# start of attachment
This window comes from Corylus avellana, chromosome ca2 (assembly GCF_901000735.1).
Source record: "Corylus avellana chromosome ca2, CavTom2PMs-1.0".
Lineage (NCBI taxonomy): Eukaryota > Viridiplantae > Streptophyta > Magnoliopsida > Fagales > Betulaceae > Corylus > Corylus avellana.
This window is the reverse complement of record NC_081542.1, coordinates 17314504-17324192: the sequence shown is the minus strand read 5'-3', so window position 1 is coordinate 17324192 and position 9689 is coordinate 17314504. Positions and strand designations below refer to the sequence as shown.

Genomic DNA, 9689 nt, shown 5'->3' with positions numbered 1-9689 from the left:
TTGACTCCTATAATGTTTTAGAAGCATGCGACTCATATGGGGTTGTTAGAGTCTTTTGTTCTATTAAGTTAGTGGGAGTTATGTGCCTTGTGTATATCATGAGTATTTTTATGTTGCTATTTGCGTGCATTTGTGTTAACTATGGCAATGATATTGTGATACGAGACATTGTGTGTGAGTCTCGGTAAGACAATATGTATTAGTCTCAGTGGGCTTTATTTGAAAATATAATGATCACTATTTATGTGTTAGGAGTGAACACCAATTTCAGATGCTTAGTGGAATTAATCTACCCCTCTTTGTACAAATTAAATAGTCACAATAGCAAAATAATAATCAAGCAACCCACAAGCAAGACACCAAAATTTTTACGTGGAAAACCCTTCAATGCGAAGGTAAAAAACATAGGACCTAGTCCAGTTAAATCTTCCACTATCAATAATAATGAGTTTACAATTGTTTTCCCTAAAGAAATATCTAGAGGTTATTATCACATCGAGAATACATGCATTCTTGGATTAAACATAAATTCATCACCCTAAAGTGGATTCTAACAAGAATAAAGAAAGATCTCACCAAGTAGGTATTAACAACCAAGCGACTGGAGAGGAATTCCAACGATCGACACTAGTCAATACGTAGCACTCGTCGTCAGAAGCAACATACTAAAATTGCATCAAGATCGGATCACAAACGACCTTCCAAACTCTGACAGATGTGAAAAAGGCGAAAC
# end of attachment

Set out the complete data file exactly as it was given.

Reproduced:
This window comes from Corylus avellana, chromosome ca2 (assembly GCF_901000735.1).
Source record: "Corylus avellana chromosome ca2, CavTom2PMs-1.0".
Lineage (NCBI taxonomy): Eukaryota > Viridiplantae > Streptophyta > Magnoliopsida > Fagales > Betulaceae > Corylus > Corylus avellana.
This window is the reverse complement of record NC_081542.1, coordinates 17314504-17324192: the sequence shown is the minus strand read 5'-3', so window position 1 is coordinate 17324192 and position 9689 is coordinate 17314504. Positions and strand designations below refer to the sequence as shown.

Genomic DNA, 9689 nt, shown 5'->3' with positions numbered 1-9689 from the left:
TTGACTCCTATAATGTTTTAGAAGCATGCGACTCATATGGGGTTGTTAGAGTCTTTTGTTCTATTAAGTTAGTGGGAGTTATGTGCCTTGTGTATATCATGAGTATTTTTATGTTGCTATTTGCGTGCATTTGTGTTAACTATGGCAATGATATTGTGATACGAGACATTGTGTGTGAGTCTCGGTAAGACAATATGTATTAGTCTCAGTGGGCTTTATTTGAAAATATAATGATCACTATTTATGTGTTAGGAGTGAACACCAATTTCAGATGCTTAGTGGAATTAATCTACCCCTCTTTGTACAAATTAAATAGTCACAATAGCAAAATAATAATCAAGCAACCCACAAGCAAGACACCAAAATTTTTACGTGGAAAACCCTTCAATGCGAAGGTAAAAAACATAGGACCTAGTCCAGTTAAATCTTCCACTATCAATAATAATGAGTTTACAATTGTTTTCCCTAAAGAAATATCTAGAGGTTATTATCACATCGAGAATACATGCATTCTTGGATTAAACATAAATTCATCACCCTAAAGTGGATTCTAACAAGAATAAAGAAAGATCTCACCAAGTAGGTATTAACAACCAAGCGACTGGAGAGGAATTCCAACGATCGACACTAGTCAATACGTAGCACTCGTCGTCAGAAGCAACATACTAAAATTGCATCAAGATCGGATCACAAACGACCTTCCAAACTCTGACAGATGTGAAAAAGGCGAAAC